WASHINGTON — The US Senate approved $6.9 billion in disaster relief funds over a yearlong period, a measure that faces an uncertain future in the Republican-controlled House of Representatives.
By a 62-37 vote, the Senate approved funds for the US Federal Emergency Management Agency (FEMA) to help communities cope with natural disasters such as Hurricane Irene, which struck much of the eastern US seaboard in late August. The funds are allocated for fiscal year 2012, which begins October 1.
House Republicans, who intend to spend about half as much on disaster relief, plan to consider such funding as part of a larger government funding bill. The conservative lawmakers also want to see such measures offset by budget cuts.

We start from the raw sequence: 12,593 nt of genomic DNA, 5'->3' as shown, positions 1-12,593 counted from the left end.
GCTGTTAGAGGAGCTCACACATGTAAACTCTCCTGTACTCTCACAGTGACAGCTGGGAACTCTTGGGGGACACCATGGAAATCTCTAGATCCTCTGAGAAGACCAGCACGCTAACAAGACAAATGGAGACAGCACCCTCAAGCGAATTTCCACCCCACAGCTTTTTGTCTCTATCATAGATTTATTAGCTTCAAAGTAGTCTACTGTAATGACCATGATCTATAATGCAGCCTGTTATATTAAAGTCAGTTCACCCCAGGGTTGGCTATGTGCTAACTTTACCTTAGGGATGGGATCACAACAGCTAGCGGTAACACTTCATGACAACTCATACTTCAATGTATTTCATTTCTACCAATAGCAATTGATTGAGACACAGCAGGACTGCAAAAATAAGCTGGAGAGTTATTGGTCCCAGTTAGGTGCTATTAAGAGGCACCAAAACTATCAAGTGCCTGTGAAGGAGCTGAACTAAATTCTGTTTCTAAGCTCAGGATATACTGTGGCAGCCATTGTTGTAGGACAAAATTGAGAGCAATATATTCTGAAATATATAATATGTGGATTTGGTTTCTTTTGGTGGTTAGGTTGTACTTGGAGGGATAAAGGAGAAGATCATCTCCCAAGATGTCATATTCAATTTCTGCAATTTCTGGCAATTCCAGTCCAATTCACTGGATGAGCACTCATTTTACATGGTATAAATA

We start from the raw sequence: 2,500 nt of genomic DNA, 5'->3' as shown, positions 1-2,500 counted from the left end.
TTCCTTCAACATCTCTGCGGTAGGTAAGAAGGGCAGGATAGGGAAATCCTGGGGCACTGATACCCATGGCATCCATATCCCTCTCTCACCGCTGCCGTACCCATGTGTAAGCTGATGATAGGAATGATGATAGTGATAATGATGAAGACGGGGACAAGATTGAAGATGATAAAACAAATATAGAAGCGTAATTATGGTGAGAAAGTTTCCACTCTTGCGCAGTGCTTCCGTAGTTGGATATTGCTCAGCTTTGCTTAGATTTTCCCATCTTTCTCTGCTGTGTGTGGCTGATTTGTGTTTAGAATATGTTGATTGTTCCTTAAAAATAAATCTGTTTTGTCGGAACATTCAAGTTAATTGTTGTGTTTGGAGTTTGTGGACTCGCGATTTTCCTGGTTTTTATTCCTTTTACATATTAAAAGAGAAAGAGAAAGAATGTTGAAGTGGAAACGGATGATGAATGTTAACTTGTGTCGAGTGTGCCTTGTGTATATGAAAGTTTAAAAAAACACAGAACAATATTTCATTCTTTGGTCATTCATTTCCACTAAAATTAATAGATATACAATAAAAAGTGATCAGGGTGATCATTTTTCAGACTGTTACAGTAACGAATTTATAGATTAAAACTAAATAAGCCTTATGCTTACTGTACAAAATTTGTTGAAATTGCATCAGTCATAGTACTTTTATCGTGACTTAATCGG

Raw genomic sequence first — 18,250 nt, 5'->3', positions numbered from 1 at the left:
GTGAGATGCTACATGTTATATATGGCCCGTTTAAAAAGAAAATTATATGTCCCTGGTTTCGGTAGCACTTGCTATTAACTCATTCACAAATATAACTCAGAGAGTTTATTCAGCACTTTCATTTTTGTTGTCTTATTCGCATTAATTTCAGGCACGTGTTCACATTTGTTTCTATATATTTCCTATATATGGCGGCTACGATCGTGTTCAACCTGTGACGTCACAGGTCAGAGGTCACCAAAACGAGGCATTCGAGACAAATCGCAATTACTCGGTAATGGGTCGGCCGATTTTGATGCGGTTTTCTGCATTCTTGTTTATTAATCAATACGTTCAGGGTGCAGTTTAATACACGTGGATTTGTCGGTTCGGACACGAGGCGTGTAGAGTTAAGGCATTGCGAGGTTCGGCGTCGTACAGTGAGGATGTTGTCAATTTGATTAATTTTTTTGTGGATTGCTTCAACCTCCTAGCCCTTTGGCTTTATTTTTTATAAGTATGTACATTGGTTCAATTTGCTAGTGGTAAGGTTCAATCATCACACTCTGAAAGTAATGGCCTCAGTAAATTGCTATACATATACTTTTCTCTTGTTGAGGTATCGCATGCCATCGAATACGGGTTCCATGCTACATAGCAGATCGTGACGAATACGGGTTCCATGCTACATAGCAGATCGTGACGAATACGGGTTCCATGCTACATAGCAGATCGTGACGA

“It’s time for House Republicans to put Tea Party economics aside and stand on the side of the thousands of communities who need relief now,” said Democratic Senator Robert Menendez, whose state of New Jersey was struck by Irene.
The eastern United States has already suffered from heavy rain and flooding from Irene in August and Tropical Storm Lee in September — and the Atlantic hurricane season does not end until November 30.
The region was also struck by a rare earthquake in August that cracked walls, damaged bridges and toppled chimneys.
Separately, officials in Texas have been battling a series of widespread forest fires as the southwestern state endures one of the most severe droughts in its history.
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